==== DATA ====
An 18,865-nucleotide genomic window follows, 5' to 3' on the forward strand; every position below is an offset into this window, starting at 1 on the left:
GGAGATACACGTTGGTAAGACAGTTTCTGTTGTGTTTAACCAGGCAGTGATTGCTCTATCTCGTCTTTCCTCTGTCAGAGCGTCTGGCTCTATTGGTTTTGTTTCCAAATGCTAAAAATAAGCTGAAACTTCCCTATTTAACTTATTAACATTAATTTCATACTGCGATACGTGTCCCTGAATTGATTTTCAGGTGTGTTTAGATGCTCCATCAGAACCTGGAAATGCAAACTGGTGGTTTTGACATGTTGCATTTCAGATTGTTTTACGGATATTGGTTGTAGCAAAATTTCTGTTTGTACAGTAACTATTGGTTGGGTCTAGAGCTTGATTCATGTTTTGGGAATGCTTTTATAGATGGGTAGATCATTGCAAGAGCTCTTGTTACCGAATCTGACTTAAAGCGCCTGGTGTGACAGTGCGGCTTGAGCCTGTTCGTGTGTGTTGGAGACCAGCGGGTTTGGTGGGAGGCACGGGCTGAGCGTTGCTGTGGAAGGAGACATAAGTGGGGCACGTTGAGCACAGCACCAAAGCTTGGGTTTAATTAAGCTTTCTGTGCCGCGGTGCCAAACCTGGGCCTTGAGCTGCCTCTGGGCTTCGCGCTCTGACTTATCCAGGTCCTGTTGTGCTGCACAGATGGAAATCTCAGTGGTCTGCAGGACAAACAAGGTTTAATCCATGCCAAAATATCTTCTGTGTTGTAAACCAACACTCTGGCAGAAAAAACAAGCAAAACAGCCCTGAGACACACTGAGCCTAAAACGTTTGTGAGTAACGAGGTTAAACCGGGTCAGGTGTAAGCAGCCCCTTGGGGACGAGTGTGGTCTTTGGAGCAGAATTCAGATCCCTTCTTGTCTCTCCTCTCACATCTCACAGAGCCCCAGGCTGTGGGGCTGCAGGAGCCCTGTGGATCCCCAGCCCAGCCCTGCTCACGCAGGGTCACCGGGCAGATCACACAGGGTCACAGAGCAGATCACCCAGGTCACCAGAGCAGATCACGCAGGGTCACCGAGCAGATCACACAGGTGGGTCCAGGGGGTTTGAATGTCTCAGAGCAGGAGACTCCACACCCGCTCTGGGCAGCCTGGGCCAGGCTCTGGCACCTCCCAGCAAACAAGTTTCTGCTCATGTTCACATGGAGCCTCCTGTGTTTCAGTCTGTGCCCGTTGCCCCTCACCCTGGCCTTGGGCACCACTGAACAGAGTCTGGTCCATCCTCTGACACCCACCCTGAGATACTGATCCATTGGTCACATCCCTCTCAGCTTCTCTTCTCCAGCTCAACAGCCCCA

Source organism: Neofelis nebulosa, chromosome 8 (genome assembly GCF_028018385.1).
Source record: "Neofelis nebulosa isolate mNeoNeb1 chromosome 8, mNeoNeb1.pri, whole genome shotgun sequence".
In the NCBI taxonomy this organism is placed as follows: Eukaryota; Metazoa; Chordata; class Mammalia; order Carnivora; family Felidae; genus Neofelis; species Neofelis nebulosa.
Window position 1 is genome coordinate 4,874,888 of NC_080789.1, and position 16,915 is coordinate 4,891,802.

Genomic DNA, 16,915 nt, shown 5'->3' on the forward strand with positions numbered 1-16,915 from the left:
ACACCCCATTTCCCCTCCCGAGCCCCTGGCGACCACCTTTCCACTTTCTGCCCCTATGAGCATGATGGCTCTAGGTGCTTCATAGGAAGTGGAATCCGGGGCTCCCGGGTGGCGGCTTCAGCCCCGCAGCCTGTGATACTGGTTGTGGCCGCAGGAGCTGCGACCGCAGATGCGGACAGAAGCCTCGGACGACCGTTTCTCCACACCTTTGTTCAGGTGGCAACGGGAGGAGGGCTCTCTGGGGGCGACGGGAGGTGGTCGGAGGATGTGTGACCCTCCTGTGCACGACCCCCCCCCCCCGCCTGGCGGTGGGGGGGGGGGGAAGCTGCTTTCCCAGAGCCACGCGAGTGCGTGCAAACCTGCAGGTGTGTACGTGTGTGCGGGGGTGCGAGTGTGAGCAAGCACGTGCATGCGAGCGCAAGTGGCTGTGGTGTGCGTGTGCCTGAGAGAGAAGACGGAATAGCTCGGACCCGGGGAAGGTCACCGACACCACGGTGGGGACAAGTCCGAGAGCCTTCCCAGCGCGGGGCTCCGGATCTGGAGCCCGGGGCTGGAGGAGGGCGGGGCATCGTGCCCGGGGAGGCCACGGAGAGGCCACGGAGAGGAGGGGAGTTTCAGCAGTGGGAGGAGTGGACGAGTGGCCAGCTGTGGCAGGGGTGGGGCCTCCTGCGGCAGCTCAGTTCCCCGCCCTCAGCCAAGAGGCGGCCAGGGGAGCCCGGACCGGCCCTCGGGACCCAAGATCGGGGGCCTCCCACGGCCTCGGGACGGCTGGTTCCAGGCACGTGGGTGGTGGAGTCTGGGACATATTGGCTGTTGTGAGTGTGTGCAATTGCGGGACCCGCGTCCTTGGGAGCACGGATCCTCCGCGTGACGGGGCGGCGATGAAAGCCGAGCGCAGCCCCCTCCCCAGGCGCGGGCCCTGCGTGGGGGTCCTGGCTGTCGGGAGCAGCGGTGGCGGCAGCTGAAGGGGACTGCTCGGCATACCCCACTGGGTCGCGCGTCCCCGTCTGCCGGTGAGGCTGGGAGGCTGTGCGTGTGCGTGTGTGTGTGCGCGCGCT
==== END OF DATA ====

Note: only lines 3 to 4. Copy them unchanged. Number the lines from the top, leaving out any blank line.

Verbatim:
Source organism: Neofelis nebulosa, chromosome 8 (genome assembly GCF_028018385.1).
Source record: "Neofelis nebulosa isolate mNeoNeb1 chromosome 8, mNeoNeb1.pri, whole genome shotgun sequence".